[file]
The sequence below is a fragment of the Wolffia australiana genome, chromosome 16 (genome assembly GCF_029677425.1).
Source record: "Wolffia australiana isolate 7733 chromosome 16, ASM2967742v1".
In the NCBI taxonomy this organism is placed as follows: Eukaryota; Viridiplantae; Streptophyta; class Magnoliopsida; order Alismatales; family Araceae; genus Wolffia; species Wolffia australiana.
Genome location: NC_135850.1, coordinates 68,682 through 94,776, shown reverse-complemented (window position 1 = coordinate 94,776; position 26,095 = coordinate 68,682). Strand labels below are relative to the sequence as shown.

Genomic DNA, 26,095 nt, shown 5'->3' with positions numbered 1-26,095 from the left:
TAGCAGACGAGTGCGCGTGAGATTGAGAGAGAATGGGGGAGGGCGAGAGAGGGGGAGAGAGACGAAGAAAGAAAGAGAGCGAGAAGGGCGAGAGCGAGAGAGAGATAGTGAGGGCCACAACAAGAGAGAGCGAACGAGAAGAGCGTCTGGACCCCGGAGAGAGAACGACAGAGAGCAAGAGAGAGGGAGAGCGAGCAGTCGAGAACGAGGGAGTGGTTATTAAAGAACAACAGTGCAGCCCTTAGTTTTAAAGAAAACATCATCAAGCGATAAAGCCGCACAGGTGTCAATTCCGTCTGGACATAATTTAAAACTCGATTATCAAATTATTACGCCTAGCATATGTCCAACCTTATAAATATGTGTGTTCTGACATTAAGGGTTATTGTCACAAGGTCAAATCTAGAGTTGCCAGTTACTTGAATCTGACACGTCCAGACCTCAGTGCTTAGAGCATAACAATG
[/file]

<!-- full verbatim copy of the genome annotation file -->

The sequence below is a fragment of the Wolffia australiana genome, chromosome 16 (genome assembly GCF_029677425.1).
Source record: "Wolffia australiana isolate 7733 chromosome 16, ASM2967742v1".
In the NCBI taxonomy this organism is placed as follows: Eukaryota; Viridiplantae; Streptophyta; class Magnoliopsida; order Alismatales; family Araceae; genus Wolffia; species Wolffia australiana.
Genome location: NC_135850.1, coordinates 68,682 through 94,776, shown reverse-complemented (window position 1 = coordinate 94,776; position 26,095 = coordinate 68,682). Strand labels below are relative to the sequence as shown.

Genomic DNA, 26,095 nt, shown 5'->3' with positions numbered 1-26,095 from the left:
TAGCAGACGAGTGCGCGTGAGATTGAGAGAGAATGGGGGAGGGCGAGAGAGGGGGAGAGAGACGAAGAAAGAAAGAGAGCGAGAAGGGCGAGAGCGAGAGAGAGATAGTGAGGGCCACAACAAGAGAGAGCGAACGAGAAGAGCGTCTGGACCCCGGAGAGAGAACGACAGAGAGCAAGAGAGAGGGAGAGCGAGCAGTCGAGAACGAGGGAGTGGTTATTAAAGAACAACAGTGCAGCCCTTAGTTTTAAAGAAAACATCATCAAGCGATAAAGCCGCACAGGTGTCAATTCCGTCTGGACATAATTTAAAACTCGATTATCAAATTATTACGCCTAGCATATGTCCAACCTTATAAATATGTGTGTTCTGACATTAAGGGTTATTGTCACAAGGTCAAATCTAGAGTTGCCAGTTACTTGAATCTGACACGTCCAGACCTCAGTGCTTAGAGCATAACAATG